The auditorium can seat 1,125, and the cafeteria will hold 500.  Additions were made to this building in 1963.  The A-wing annex provided 16 supplementary classrooms and the Industrial Arts Building was constructed.        

                                                                       
During this time, the Danville school system operated with segregated schools.  In 1900, there were one white and two black public schools on the southside and one white and one black public school on the northside.  The first black high school separate from the elementary department was established in 1925.  The high school was an annex to the black public school on Holbrook Street.


In 1936 the John Mercer Langston High School was constructed.  Professor E. A. Gibson served as its principal until his death in 1948.  Under a public schools building program, black high school students were afforded a much needed modernized facility.  John M. Langston High School was relocated to a new complex on Cleveland Street in 1958.  The merger of John M. Langston High School with George Washington High School in 1970 brought to Danville, once again, the existence of one city high school.


In 1971 the citizens of Danville voted in favor of a 1.4 million-dollar school bond referendum to finance the addition of a vocational wing to GWHS, which was completed in 1974. A four-classroom addition to the science wing was completed in 1993.  In 2010, GW saw the completion of the GW Baseball Field House, constructed next to the baseball practice field on the GW campus.  The field house contains locker rooms, an indoor batting cage, and bathrooms.


In the fall of 1997, the Danville Public Schools opened four focus schools at the high school level (Business Partnership Academy, Excel, Global Village School and Global Studies through Arts & Technology).  A focus school is a small, self-governed school of choice that is organized around a central theme.  Each focus school was semi-autonomous in that it had a high degree of control over its internal governance while it continued to function under the administrative umbrella of George Washington High School.  Two additional focus schools have been added since 1997, Health Careers Academy and Technology Academy.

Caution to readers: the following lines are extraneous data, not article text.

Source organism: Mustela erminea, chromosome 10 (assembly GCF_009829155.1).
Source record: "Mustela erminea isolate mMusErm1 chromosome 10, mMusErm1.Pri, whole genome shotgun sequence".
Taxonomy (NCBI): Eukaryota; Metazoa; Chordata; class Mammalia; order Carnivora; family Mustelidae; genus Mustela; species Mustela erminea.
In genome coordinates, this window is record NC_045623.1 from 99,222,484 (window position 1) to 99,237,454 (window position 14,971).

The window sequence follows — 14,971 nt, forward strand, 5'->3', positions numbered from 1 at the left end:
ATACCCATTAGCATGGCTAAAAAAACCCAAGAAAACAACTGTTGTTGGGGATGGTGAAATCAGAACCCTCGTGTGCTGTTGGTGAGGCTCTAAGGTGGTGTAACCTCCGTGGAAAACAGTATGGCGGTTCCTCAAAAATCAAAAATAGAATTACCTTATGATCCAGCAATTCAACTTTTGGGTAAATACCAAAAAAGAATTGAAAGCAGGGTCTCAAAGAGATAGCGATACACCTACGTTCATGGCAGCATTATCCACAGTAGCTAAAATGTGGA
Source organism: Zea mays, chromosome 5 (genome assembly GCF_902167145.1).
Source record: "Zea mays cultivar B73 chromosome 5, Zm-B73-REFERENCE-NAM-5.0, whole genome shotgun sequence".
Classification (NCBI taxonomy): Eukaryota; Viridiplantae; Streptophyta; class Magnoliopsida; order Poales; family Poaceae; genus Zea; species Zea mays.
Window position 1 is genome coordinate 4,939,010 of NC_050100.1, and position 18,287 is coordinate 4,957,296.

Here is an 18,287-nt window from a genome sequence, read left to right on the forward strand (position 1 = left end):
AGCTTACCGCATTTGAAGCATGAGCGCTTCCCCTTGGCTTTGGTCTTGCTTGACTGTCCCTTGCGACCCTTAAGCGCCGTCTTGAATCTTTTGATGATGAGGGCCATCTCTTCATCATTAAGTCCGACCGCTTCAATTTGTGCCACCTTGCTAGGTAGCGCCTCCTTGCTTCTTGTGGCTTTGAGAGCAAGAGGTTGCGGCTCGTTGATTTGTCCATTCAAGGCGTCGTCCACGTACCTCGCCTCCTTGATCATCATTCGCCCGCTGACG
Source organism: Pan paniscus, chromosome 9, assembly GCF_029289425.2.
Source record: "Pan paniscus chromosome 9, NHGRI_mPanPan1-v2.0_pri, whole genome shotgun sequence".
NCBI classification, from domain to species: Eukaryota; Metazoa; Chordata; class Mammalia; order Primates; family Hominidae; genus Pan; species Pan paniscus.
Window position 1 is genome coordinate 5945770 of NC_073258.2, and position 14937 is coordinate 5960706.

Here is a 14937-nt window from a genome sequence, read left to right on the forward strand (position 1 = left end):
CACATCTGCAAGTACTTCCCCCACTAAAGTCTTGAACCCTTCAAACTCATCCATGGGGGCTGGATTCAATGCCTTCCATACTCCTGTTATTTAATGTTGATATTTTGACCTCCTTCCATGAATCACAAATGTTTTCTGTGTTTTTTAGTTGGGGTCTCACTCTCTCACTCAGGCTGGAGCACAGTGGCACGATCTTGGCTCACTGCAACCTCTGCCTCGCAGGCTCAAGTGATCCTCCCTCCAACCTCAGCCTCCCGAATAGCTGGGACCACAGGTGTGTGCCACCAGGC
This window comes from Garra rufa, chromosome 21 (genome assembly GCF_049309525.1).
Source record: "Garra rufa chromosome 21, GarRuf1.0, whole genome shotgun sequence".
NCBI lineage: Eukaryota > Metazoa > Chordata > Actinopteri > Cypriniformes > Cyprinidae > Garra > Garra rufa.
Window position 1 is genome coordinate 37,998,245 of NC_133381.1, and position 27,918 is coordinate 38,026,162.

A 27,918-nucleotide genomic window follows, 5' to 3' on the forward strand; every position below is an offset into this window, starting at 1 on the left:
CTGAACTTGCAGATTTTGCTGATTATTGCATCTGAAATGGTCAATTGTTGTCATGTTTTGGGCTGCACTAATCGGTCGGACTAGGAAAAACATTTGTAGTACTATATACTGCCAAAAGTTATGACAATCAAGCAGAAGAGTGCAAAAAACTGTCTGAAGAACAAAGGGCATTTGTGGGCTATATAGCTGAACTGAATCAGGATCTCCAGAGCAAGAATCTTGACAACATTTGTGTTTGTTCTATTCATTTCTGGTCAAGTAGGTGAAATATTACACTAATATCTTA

Reputed to be a “great education center” in a report published in 1915, Danville’s school system has been subject to many and diverse changes.  Serving Danville as school superintendents have been, in order, Dr. G.W. Dame, J.R. Herndon, Abner Anderson, William H. Davis, F.H. Wheatley, W. C. Griggs, G.L.H. Johnson (1925-48), O.T. Bonner (1948-71), Dr. Zane Eargle (1971-75), Dr. Thomas E. Truitt (1975-87), Dr. Larry E. Leonard (1988-89), Mr. Guy K. Yeatts (Interim 1989), Dr. Eric J. Smith (1989-92), Dr. Mark Edwards (1992-94), Dr. N Andrew Overstreet (1994-2002), Mr. Ralph Warren (2002-2003 interim), Dr. William Torok (2003 – 2004), Dr. Susan Davis (2004-2013) and Dr. Edward Newsome Jr. (2013-present).


Since 1941 George Washington High School has had ten principals: J.T. Christopher (1941-69), Everett L. Motley (1969-74), Robert W. Haskins (1974-89), Charles H. Lackey (1989-96), Joel R. DeBoe (1996-2003), Sherri Huffman (2003-2005), Kenny Lewis and Dr. Ron Sieber, (co-principals for 2006-2007), Christopher Carter (2007-2013) and currently, Withers Jackson.


The high school enrollment of 1,360 in 1940 fell to 1,010 in 1950.  The count in 1960 rose to 1,608 and the present enrollment stands at approximately 1,400.